The Sundance Film Festival often conjures up an image of a destination that sits on top of an insurmountable mountain. A goal that most filmmakers have very little chance of achieving because one has to be well connected and "in-the-know." Unfortunately, for many aspiring directors, producers, screenwriters and actors, they believe Sundance is nothing more than a dream that dwells underneath a layer of dust in an empty box buried in one's imagination. Well, that's not true anymore!
On Thursday, June 7, 2018, Sundance came to Detroit. CCS (College for Creative Studies) and the Knight Foundation hosted the Sundance Institute Creative Producing Program's Creative Producing Master Class. This 4-hour workshop had one message in mind: SUNDANCE IS LOOKING FOR YOU! A slide presentation featuring the President and Founder, Mr. Robert Redford, opened the workshop with the following quote:
"There will always be new terrain to explore as long as there are artists willing to take risks, who will tell their stories without compromise. And Sundance will be here to provide support and a creative community in which a new idea or distinctive view is championed."
The truth of this mission was on full display as two very informative panel discussions took place: Producing the Micro-Budget Feature and Developing Audience & Partnerships: Lessons from Doc Filmmaking.
Anne Lai (Director, Creative Producing Program & Artist Support) was an outstanding moderator for the first panel discussion. Anne's ability to read the room and adjust to the energy of each guest on the panel was astounding, as she deftly navigated the conversation in a manner that remained entertaining as well as informative. I had the opportunity to speak with Anne briefly in between the two panels, and her passion for identifying and nurturing emerging independent writers, directors and producers in U.S. fiction film was very genuine. Anne gladly accepted a copy of my award-winning short, SWING LOW, and gave her assurance that she would watch it. As a filmmaker, I was completely overcome and awash with gratitude and appreciation.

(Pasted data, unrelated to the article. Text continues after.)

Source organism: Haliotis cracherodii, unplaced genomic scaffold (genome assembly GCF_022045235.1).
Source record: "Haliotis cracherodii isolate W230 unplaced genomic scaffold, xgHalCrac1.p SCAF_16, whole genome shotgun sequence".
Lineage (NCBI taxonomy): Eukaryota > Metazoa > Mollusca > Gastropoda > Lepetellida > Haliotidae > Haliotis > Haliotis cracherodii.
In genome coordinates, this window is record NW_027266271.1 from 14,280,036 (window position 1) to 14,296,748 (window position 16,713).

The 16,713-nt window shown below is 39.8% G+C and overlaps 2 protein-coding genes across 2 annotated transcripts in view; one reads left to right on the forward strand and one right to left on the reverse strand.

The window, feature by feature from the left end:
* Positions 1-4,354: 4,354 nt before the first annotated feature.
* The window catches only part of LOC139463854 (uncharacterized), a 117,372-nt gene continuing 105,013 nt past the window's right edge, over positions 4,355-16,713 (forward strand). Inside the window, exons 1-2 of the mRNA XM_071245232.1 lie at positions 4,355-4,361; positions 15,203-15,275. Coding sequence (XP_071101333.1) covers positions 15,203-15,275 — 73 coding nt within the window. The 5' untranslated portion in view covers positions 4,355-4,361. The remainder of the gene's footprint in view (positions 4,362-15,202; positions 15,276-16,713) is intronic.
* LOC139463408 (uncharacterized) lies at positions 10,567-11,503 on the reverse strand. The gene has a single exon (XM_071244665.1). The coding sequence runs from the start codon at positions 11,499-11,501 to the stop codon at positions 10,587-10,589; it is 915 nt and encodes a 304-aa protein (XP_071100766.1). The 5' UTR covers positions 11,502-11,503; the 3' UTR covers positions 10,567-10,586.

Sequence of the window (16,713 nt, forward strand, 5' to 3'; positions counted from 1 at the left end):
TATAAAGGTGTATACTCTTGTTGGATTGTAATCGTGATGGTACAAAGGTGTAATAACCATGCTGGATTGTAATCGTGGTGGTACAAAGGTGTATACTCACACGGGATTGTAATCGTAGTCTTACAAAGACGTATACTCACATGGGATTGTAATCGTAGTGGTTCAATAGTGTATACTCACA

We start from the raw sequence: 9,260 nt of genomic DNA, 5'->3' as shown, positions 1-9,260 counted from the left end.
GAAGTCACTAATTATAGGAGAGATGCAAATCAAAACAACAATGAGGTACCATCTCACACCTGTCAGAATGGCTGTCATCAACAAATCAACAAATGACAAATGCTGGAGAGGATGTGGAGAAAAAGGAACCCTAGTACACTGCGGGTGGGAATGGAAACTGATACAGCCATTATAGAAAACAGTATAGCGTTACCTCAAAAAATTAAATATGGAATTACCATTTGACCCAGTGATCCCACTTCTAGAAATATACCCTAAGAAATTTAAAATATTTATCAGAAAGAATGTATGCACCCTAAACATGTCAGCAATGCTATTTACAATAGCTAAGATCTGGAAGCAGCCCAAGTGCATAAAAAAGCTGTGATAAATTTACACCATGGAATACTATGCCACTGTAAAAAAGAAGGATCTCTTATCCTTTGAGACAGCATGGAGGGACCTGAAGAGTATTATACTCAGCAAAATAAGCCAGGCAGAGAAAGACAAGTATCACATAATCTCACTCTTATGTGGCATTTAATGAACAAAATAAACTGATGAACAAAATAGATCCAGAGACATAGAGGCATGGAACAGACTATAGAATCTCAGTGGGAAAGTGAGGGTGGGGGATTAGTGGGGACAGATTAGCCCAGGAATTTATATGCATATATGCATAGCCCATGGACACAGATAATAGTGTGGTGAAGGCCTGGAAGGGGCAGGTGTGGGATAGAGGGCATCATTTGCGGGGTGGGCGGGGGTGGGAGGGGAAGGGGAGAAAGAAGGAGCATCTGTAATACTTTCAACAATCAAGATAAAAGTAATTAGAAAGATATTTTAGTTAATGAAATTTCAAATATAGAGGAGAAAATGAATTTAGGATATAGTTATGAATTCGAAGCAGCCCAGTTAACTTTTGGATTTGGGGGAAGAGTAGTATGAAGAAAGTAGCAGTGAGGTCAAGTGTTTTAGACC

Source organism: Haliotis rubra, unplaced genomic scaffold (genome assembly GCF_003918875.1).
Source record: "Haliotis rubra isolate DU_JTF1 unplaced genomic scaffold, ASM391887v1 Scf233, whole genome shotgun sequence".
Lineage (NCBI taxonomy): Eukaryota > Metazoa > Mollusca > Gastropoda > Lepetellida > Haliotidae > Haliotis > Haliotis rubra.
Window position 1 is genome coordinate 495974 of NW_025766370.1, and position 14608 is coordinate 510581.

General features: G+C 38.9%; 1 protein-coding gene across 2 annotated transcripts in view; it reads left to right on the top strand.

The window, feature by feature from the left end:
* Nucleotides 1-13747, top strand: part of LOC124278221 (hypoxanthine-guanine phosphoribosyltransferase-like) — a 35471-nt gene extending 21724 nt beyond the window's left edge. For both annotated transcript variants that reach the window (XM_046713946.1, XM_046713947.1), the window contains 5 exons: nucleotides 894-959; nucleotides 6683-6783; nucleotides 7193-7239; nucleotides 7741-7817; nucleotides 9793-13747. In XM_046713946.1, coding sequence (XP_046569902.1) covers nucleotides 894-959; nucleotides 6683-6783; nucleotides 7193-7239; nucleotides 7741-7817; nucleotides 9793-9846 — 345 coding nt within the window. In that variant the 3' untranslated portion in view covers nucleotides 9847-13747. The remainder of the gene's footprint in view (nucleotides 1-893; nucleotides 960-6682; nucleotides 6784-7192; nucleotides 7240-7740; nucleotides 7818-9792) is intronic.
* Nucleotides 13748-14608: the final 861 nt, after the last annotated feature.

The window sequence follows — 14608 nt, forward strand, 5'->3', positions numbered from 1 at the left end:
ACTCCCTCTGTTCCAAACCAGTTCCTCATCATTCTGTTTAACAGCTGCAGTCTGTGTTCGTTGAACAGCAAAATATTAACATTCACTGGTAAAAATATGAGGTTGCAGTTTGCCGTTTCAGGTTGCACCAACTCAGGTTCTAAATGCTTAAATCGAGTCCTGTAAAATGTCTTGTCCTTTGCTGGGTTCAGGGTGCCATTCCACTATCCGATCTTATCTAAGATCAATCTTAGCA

Karim Ahmad (Director, Outreach and Inclusion) and Richard Ray Perez (Director, Creative Partnerships: Documentary Film Program) followed with the second panel. Karim's forthright technological vision for the day was apparent when he became emotional while witnessing the successful live online interaction as 200-plus audience members had the chance to participate in instant surveys and submit questions for the panel during the course of the workshop.
Other notable Sundance personnel included, Amber Espinosa-Jones (Coordinator, Outreach and Inclusion), Holden Payne (Director, Technical Exhibition and Production) and the director of Operations for Sundance Institute's artist programs, Eva Rinaldi. Besides her infectious smile, Eva oversees operations for residency labs and workshops that support filmmakers, theatre makers and new media storytellers. She also manages the Institute's community screening program and various aspects of the Sundance Film Festival.
In the event that you were unable at attend, fear not. Sundance plans on returning to Detroit in September. In addition to Detroit, the Knight Fellows Project currently works with independent storytellers in seven other U.S. cities. You can look up this and all other upcoming events at sundance.org/knight.